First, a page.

When renowned film director Péter Gárdos wrote the story, he intended it as a film script, but eventually he made it into a novel. “Fever at Dawn,” the love story of two Holocaust survivors―the author’s parents―has ever since sold in more than 20 territories.
The book seems to be an ironic game in which the didactic function of literature is questioned. Yet the situation is more complicated than that: Zsófia Bán seems to inscribe her own ideological messages into the text. Her aim is obviously to teach, not merely to amuse and delight.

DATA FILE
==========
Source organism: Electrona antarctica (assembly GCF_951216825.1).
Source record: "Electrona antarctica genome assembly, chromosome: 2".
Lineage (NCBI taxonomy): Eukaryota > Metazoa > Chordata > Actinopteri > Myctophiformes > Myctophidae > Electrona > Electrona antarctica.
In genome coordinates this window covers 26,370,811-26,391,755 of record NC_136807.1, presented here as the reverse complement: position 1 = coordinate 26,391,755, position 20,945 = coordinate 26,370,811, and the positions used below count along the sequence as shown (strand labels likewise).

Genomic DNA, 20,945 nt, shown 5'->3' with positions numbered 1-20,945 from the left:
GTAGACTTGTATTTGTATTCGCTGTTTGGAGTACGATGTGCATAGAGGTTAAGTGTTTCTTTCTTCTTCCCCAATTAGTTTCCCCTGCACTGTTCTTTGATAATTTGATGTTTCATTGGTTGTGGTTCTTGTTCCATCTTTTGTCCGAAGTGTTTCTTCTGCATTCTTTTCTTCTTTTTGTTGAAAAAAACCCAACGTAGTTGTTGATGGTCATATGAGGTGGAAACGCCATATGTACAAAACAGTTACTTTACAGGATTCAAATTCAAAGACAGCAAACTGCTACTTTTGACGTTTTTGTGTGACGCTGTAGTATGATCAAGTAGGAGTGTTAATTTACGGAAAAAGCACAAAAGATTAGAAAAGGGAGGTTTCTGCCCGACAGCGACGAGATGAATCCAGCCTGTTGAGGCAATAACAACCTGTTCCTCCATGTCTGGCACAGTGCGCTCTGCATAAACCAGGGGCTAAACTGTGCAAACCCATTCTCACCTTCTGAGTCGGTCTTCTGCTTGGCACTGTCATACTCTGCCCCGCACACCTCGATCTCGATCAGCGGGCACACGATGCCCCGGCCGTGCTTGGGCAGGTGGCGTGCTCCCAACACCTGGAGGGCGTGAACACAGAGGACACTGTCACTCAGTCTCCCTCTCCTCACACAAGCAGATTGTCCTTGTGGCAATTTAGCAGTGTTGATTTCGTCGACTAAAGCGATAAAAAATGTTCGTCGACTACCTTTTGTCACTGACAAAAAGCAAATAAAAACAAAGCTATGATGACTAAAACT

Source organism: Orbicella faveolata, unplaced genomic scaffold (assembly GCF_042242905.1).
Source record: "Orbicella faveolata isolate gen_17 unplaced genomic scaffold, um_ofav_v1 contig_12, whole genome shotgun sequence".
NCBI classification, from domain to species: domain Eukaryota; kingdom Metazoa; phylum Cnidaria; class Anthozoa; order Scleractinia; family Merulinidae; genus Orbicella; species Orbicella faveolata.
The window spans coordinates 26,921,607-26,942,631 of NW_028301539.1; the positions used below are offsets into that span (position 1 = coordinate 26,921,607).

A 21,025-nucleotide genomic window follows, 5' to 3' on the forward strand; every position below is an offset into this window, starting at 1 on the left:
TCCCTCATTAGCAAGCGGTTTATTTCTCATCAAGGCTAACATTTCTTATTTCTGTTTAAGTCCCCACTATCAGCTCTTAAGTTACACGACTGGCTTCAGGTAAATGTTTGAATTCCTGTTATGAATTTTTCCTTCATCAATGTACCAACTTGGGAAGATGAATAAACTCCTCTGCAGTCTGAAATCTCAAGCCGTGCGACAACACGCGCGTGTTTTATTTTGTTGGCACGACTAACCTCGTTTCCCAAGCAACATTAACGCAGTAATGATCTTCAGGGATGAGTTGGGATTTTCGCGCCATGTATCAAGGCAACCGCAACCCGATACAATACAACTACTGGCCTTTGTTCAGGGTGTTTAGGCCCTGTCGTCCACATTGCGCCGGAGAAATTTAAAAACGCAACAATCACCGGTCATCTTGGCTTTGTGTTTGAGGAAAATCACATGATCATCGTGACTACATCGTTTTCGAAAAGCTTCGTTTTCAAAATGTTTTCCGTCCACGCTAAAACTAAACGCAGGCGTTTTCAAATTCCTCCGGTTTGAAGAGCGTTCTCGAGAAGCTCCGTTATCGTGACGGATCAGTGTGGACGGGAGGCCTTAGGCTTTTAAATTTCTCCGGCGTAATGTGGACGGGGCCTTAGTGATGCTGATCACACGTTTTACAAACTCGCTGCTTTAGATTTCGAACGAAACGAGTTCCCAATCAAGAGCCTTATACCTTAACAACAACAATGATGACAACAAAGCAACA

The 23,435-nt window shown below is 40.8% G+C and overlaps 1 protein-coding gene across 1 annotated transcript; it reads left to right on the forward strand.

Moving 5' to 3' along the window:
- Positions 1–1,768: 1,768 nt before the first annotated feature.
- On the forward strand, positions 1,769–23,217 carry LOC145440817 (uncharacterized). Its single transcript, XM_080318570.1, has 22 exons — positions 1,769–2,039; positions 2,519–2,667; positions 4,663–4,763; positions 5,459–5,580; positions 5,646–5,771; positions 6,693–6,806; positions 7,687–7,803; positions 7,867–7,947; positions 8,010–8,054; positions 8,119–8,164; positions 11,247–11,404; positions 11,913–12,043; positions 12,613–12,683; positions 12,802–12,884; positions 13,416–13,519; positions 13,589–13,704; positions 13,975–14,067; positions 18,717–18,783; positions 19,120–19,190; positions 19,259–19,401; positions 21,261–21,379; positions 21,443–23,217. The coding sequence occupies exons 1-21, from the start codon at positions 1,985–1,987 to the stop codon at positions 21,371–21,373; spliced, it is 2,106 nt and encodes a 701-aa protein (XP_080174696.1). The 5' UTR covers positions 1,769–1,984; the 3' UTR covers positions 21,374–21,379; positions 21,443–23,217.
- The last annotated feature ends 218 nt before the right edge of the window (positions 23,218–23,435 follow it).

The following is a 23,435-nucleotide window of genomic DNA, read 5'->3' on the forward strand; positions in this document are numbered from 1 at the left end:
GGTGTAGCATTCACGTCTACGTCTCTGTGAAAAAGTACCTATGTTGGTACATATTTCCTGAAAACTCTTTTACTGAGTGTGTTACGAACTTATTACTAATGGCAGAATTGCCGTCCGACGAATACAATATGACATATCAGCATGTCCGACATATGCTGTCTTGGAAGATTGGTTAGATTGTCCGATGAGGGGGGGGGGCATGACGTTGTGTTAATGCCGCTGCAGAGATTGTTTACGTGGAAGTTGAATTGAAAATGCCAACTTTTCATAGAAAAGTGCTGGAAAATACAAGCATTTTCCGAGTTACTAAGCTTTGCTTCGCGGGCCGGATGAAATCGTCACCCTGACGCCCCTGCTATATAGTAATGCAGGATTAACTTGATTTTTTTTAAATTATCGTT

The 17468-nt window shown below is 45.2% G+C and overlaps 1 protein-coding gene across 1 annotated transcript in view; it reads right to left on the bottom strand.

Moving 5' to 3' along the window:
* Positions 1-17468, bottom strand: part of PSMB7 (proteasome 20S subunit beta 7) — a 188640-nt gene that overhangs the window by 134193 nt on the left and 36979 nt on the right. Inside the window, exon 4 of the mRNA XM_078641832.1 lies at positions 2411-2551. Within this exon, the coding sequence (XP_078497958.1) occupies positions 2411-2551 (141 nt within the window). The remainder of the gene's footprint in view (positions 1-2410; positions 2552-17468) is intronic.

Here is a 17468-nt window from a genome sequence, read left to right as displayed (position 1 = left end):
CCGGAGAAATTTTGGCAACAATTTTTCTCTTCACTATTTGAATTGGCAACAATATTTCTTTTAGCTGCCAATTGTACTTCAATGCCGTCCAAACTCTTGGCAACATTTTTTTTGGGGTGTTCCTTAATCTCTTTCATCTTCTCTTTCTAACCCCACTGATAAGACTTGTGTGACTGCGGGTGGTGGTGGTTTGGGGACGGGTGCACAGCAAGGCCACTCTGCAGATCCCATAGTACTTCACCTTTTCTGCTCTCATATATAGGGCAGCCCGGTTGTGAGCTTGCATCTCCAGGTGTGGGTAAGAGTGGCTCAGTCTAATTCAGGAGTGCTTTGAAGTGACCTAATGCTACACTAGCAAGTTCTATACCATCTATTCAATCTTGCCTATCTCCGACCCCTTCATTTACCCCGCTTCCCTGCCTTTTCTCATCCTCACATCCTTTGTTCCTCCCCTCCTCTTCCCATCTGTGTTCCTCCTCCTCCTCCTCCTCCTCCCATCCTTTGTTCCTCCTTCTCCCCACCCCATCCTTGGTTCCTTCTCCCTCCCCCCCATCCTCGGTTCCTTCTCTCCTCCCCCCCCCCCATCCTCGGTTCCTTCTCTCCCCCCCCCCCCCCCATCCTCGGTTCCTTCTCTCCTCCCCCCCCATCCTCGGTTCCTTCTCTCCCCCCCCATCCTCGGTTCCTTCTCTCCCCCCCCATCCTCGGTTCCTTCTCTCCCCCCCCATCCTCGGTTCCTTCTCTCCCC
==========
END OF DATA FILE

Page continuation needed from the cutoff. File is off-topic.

"Curiosity in my view is a moral virtue, a curious person is a better person than those who are not curious." – Dóra Szekeres talked to Amos Oz, the Guest of Honour of this year's Budapest Book Festival.
Published last year in English in Tim Wilkinson's translation, László Fábián’s experimentalist 1976 novel mirrors the pantheistic world of a highly sensitive child gradually maturing into an artist, who identifies with the great explorer, Roald Amundsen.